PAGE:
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Senate Finance proposes $9.1B operating budget
Question of the Day
JUNEAU, Alaska (AP) - The Senate Finance Committee has proposed a $9.1 billion state operating budget, comparable in size to the package recently passed by the Alaska House.
The version of the bill, unveiled Wednesday evening, was about $190,000 smaller than the House version and $1.3 billion smaller than the authorized level of spending at the start of the current fiscal year, according to a Legislative Finance Division summary.
The committee heard public comment Thursday, and the schedule called for additional public comment Friday. The bill could still be amended before heading to the floor.
While the total size of the budget package is comparable, there are differences. Any discrepancies remaining between the two versions, once a bill passes the Senate, will have to be worked out by House and Senate negotiators in a conference committee.
For example, the Senate version includes $1.4 million for the Alaska Youth First Program, a grant program aimed at helping young people learn about and prepare for careers. Gov. Sean Parnell requested $2.4 million for the program - funding that was cut by the House.
Rep. Tammie Wilson, R-North Pole, had said she didn’t get adequate information from the Department of Labor and Workforce Development during the subcommittee process on the impact of the program and how many youth were helped.
The Senate labor subcommittee, in its report, said it was making the funding a one-time increment before an expected review next year.
The Senate Finance bill also cut $750,000 from the $1.4 million requested by Parnell to allow the state to move toward taking over certain environmental permitting from the federal government. Officials with the Department of Environmental Conservation have said they already had given up $400,000 for the effort for next year as part of Parnell’s budget request in recognition of the state’s tight budget situation.
The Legislature last year approved allowing the state to evaluate the benefits, costs and consequences of taking the lead role from the Army Corps of Engineers in the dredge-and-fill permitting program. The House cut the requested funding in its version of the budget for the coming fiscal year, with Rep. Cathy Munoz, R-Juneau, noting that since it was a new program it was among the first to be looked at for possible cuts.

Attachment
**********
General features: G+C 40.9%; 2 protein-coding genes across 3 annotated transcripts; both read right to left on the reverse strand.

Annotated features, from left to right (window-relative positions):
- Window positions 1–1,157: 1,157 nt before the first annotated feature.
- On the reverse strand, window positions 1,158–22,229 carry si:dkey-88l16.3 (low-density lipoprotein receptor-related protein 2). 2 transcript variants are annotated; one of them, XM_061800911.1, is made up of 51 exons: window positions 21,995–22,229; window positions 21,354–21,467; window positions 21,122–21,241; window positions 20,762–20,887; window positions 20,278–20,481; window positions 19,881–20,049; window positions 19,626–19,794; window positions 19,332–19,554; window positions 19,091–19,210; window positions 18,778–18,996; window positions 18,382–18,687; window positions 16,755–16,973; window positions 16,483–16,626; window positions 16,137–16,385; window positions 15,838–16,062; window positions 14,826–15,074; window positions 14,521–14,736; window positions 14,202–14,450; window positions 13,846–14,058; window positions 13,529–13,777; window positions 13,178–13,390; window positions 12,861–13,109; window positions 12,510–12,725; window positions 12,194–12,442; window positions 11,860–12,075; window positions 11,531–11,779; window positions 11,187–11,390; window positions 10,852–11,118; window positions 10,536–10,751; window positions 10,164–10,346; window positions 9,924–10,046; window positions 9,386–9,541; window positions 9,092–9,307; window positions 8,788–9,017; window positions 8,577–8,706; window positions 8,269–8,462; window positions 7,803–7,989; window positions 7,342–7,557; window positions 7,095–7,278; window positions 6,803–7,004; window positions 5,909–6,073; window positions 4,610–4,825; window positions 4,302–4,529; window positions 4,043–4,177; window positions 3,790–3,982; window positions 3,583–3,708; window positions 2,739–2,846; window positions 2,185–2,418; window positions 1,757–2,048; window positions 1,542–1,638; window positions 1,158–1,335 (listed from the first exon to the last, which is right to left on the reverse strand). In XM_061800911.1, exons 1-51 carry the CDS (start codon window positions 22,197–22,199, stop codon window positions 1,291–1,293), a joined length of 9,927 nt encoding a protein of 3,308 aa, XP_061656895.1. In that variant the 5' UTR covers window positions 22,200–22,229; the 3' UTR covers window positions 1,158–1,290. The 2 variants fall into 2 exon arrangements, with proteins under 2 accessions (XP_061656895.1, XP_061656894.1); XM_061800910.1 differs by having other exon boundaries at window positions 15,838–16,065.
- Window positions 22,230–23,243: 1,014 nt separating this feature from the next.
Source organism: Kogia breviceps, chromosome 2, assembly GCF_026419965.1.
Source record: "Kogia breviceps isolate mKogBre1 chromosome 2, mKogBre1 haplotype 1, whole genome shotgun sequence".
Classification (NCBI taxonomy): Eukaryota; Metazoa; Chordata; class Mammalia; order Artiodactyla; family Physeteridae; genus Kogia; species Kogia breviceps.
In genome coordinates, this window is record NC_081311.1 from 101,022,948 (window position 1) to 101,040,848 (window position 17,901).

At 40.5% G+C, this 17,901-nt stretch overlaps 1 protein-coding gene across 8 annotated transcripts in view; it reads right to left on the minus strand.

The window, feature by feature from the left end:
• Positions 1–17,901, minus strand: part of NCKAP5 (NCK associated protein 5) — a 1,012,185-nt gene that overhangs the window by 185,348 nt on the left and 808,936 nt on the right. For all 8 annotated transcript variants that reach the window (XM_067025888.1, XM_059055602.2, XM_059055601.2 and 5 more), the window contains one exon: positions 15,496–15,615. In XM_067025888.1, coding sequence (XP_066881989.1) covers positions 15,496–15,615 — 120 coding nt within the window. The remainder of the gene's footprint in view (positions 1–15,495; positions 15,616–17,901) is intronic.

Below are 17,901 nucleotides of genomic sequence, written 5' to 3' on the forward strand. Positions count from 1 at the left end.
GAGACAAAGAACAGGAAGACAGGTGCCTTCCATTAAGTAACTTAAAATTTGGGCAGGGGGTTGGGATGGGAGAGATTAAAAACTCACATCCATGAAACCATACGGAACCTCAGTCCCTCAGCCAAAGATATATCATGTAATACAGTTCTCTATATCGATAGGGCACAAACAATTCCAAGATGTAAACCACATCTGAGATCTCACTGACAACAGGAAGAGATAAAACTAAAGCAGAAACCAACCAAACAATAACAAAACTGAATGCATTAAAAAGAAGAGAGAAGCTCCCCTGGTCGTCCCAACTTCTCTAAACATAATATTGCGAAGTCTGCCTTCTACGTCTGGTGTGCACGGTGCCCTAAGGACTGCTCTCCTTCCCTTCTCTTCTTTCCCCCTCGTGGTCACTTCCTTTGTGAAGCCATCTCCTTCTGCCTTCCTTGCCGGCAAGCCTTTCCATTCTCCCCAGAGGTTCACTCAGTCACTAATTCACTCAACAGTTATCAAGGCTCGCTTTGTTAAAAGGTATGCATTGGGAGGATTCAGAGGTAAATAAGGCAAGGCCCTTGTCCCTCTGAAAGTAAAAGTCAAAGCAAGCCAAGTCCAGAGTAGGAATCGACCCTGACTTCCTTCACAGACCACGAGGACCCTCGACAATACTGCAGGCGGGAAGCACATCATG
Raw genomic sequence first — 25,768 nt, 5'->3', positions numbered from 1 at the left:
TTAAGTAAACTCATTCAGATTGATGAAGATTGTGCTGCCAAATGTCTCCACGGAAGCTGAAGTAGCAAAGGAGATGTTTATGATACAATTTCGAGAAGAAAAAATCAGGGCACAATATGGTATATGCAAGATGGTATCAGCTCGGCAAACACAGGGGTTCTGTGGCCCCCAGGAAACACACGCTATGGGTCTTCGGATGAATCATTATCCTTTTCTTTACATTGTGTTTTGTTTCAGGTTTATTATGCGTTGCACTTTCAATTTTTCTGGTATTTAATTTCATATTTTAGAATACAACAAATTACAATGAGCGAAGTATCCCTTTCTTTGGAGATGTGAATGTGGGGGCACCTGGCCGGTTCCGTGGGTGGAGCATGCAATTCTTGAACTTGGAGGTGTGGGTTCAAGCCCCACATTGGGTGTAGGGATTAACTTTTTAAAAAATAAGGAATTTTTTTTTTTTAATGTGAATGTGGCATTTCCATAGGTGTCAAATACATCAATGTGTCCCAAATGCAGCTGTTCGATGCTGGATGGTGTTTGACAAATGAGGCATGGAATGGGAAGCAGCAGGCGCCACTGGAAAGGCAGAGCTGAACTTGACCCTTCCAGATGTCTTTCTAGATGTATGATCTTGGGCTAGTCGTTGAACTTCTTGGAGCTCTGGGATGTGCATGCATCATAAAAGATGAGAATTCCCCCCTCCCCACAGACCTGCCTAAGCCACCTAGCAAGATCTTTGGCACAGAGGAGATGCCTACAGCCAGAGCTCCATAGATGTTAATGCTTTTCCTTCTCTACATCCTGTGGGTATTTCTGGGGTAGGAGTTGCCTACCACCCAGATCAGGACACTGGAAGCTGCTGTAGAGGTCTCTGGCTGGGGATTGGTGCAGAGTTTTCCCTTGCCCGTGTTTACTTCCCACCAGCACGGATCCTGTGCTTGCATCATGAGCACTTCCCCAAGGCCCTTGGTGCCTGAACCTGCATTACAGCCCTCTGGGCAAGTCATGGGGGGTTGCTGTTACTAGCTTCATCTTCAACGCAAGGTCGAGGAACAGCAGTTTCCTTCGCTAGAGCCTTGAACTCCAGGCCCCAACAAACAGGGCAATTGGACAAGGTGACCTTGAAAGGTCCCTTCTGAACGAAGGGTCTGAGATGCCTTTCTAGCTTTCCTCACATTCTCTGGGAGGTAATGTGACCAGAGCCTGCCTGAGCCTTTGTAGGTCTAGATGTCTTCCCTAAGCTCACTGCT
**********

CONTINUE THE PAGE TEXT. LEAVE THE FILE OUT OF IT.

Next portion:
A Senate subcommittee also proposed reallocating $211,000 expected to be left over from a shellfish beach monitoring program to go toward the dredge-and-fill-related activities.
Deputy Environmental Conservation Commissioner Lynn Kent on Thursday said that level of funding would probably slow down significantly the overall evaluation of assuming primacy. She said the department would likely instead focus more intently on areas in which the state could see more immediate benefit, including in continued work with the corps on greater flexibility in mitigation options for those seeking wetlands fill permits.
The Senate bill added $500,000 for a school nursing and school health program and cut funding for the high school graduation exam, which several bills have proposed scrapping.
The House and Senate Finance versions did not include funding for the addition of 15 new village public safety officers, as proposed by Parnell, citing the current vacancy rate within the program’s ranks. The Senate Finance public safety subcommittee, in its report, said given the difficulty in hiring for all the currently authorized positions, “it does not seem prudent to increase the positions until and unless the vacancy/turnover rate is improved.”
Neither the Senate nor the House version has dealt with the state’s nearly $12 billion unfunded pension liability issue, which remains up for discussion with a session scheduled in about a month. Parnell proposed moving $3 billion from savings toward addressing the obligation, as a way to lower future annual payments and ease budget pressures, an idea that’s gotten mixed reaction.
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